Bizarrely though, these abilities are rarely used, especially in the first three of four chapters. Rather than thinking of inventive ways to apply this novel inclusion, most of the time you're performing standard inventory puzzles that range from ordinary to abysmal. Chalk and water - that makes white paint right? Wrong. And how else would you recover clothing out of your reach than by dangling a mouse over it?
Perhaps more demoralising are the absolute hoariest of adventuring stalwarts appearing without a glimmer of irony. So yes, there is a sliding tile puzzle. And yes, slap your forehead, there's a locked-door-with-a-key-on-the-other-side puzzle. But rather than just letting you poke it out onto the tray that fits under the door, you have to attach a needle to a wooden spoon (making a "spoodle", which forgives some of the crime) to be able to reach. How thick is this door exactly?
Most annoying are the impossibly random moments. You need to catch a fly from a kitchen. You have a wooden board covered in sticky rotting food. Surely? But no - that has nothing to do with it. Of course you're meant to catch the fly by using the chopsticks you have in your inventory. What? And it's not a punchline to a Karate Kid setup - it's completely out of the blue. It's daft.
When you finally discover the solution to a bad puzzle (perhaps by translating a German walkthrough) you can see how the designers had got there in reverse. Working backward the logic they were seeing becomes apparent. The problem here is a lack of perspective for the player approaching it forward.
You interact in the style of LucasArt's Full Throttle: hold down the mouse on something and move it slightly, and a menu pops up letting you choose from an eye, hand or mouth. Clearly the first two mostly translate to 'look at' and 'use' or 'pick up'. The third is more open to interpretation. On a person it will talk to them, on food it will eat it, on a candle it will blow it out. And for each there's a line of dialogue, often with a great joke.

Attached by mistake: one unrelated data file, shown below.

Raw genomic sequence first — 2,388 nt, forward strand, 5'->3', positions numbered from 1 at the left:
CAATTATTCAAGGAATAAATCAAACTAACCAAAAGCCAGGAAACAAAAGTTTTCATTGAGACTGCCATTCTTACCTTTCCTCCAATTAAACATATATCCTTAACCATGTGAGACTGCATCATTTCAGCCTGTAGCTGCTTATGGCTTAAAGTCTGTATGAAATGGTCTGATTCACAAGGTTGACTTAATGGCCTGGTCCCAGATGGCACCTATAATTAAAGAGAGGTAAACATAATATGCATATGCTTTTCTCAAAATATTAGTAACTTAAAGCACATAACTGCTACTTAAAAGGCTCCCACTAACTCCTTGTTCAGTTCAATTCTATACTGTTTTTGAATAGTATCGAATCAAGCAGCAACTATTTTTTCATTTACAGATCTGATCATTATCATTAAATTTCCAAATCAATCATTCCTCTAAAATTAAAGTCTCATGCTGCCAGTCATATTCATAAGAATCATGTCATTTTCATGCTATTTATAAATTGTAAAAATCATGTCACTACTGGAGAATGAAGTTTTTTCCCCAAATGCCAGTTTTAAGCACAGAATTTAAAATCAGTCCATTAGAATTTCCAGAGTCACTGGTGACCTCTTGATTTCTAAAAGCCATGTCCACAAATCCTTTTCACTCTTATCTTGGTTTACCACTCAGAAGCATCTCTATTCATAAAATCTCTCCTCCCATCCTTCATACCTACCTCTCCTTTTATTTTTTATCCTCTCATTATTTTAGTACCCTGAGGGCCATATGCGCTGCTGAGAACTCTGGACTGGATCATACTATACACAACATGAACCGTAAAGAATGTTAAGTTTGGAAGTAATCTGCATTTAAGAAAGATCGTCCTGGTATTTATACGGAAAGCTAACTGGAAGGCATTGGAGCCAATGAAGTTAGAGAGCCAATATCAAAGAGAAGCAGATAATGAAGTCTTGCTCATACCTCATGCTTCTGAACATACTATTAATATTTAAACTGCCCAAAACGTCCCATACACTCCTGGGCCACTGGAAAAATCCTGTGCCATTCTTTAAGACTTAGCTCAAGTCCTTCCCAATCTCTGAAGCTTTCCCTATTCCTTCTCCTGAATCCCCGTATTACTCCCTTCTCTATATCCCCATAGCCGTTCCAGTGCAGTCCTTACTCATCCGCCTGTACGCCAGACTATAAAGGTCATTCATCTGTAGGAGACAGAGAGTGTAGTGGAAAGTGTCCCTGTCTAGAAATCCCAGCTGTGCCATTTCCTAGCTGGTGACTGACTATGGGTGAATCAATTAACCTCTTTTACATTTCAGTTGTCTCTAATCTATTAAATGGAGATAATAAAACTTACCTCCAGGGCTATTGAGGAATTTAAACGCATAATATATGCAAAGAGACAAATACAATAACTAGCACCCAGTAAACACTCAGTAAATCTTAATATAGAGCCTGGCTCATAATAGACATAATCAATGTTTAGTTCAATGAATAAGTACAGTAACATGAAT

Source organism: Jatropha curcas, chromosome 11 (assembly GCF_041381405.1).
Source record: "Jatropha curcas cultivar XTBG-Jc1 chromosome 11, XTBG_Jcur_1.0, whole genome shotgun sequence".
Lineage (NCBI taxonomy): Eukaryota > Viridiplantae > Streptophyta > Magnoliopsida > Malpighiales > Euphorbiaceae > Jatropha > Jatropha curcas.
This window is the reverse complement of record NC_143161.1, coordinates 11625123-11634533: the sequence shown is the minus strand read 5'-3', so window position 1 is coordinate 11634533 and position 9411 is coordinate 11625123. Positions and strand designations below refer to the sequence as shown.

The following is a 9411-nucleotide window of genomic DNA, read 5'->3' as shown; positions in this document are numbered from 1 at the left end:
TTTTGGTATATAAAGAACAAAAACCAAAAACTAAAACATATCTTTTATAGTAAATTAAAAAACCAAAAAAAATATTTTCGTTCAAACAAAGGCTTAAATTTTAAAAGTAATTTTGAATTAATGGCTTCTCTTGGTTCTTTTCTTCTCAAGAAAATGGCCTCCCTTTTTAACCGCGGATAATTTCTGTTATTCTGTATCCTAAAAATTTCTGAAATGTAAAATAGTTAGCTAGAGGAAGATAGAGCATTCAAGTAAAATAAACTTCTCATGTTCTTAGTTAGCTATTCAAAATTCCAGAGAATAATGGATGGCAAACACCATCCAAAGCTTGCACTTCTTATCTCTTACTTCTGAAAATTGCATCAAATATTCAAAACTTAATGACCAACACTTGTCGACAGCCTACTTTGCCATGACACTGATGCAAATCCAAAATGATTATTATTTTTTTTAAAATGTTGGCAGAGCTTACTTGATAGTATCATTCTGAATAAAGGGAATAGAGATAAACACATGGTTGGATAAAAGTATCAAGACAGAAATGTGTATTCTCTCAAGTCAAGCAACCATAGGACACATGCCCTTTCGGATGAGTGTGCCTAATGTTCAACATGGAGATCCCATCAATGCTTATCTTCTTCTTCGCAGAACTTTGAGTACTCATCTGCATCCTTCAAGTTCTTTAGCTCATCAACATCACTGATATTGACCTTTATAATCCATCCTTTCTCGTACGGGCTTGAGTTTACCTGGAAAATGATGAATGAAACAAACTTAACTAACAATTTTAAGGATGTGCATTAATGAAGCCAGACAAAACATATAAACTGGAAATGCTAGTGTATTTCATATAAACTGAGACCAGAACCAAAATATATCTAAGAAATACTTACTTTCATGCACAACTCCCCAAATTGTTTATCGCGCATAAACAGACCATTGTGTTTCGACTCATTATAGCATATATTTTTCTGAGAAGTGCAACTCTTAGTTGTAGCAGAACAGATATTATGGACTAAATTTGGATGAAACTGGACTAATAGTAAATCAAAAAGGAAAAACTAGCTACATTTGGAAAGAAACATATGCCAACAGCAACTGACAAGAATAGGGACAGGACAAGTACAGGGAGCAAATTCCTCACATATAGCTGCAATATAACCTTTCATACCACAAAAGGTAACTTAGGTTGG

Then comes the inventory. Inappropriately or incorrectly using objects on other objects in the world is so often met with a unique response. It's staggering how much effort has been put into this. Of course, this is somewhat spoilt by it all being said by Sadwick, but the feat remains.
Back to those darkness-into-light moments I mentioned at the start. The Whispered World is packed with them. Suddenly you've got a completely new room packed with interactive items (and you'll absolutely need to use the Spacebar to reveal them, or you'll be pixel hunting until the day you die), with loads to explore.
But so often, oh so very often, this moment of freedom is squished by once again having absolutely no idea what you should be doing next. In the first chapter a great number of areas open up at once, with almost nothing to do in any of them. It's like picking at a roll of Sellotape, trying to find the end and then gradually picking at it to let it unspool.
The lack of prompts is probably the greatest failing. You can even use the correct item on the correct object too early, but the game rarely gives you an "I should try that later" message - most of the time you're met with the implication that it was simply wrong. There's so little attempt to guide you that you often feel abandoned by the narrative, and with that comes disinterest. This only gets worse by the game's final chapter.
Of course, you don't put this much effort into unpicking what's wrong with a simply dreadful adventure game. With those you just laugh, and move on. The Whispered World gets as much right as it does wrong, and for that it becomes sad for the wrong reasons. It's so achingly pretty, and clearly so much love has gone into it. But the crappy puzzles and painful voices (not all are bad, most are dull, Sadwick's is agony) do a huge disservice to a lovely world and some splendid writing.
Absolutely enormous, endlessly gorgeous, but maddening (especially in its final moment), The Whispered World is a muddled shame.
6 / 10